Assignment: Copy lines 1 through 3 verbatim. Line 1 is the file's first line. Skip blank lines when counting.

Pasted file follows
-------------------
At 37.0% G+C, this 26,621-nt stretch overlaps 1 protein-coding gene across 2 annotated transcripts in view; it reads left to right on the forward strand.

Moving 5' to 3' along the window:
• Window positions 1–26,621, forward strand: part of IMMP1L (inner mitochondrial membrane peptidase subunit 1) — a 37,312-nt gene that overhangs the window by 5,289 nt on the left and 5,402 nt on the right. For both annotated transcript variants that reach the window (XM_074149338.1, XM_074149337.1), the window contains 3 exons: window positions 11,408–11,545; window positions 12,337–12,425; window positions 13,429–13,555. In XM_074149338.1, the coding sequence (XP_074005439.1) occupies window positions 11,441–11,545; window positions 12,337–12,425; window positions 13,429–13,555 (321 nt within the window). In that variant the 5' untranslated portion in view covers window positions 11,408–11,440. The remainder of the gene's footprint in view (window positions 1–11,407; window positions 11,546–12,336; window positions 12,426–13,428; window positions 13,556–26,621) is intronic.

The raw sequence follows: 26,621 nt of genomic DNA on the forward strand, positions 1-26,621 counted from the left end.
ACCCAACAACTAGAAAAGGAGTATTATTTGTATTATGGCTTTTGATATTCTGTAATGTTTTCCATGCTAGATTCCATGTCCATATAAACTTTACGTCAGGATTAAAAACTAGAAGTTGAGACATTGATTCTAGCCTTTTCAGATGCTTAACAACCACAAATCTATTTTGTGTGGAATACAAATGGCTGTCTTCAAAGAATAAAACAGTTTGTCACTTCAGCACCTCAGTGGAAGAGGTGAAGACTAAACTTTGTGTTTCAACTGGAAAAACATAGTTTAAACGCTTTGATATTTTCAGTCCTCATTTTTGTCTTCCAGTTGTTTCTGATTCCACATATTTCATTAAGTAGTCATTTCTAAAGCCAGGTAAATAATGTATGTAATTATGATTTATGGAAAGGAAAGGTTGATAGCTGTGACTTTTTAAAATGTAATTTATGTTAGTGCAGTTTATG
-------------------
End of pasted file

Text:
At 37.0% G+C, this 26,621-nt stretch overlaps 1 protein-coding gene across 2 annotated transcripts in view; it reads left to right on the forward strand.

Moving 5' to 3' along the window:
• Window positions 1–26,621, forward strand: part of IMMP1L (inner mitochondrial membrane peptidase subunit 1) — a 37,312-nt gene that overhangs the window by 5,289 nt on the left and 5,402 nt on the right. For both annotated transcript variants that reach the window (XM_074149338.1, XM_074149337.1), the window contains 3 exons: window positions 11,408–11,545; window positions 12,337–12,425; window positions 13,429–13,555. In XM_074149338.1, the coding sequence (XP_074005439.1) occupies window positions 11,441–11,545; window positions 12,337–12,425; window positions 13,429–13,555 (321 nt within the window). In that variant the 5' untranslated portion in view covers window positions 11,408–11,440. The remainder of the gene's footprint in view (window positions 1–11,407; window positions 11,546–12,336; window positions 12,426–13,428; window positions 13,556–26,621) is intronic.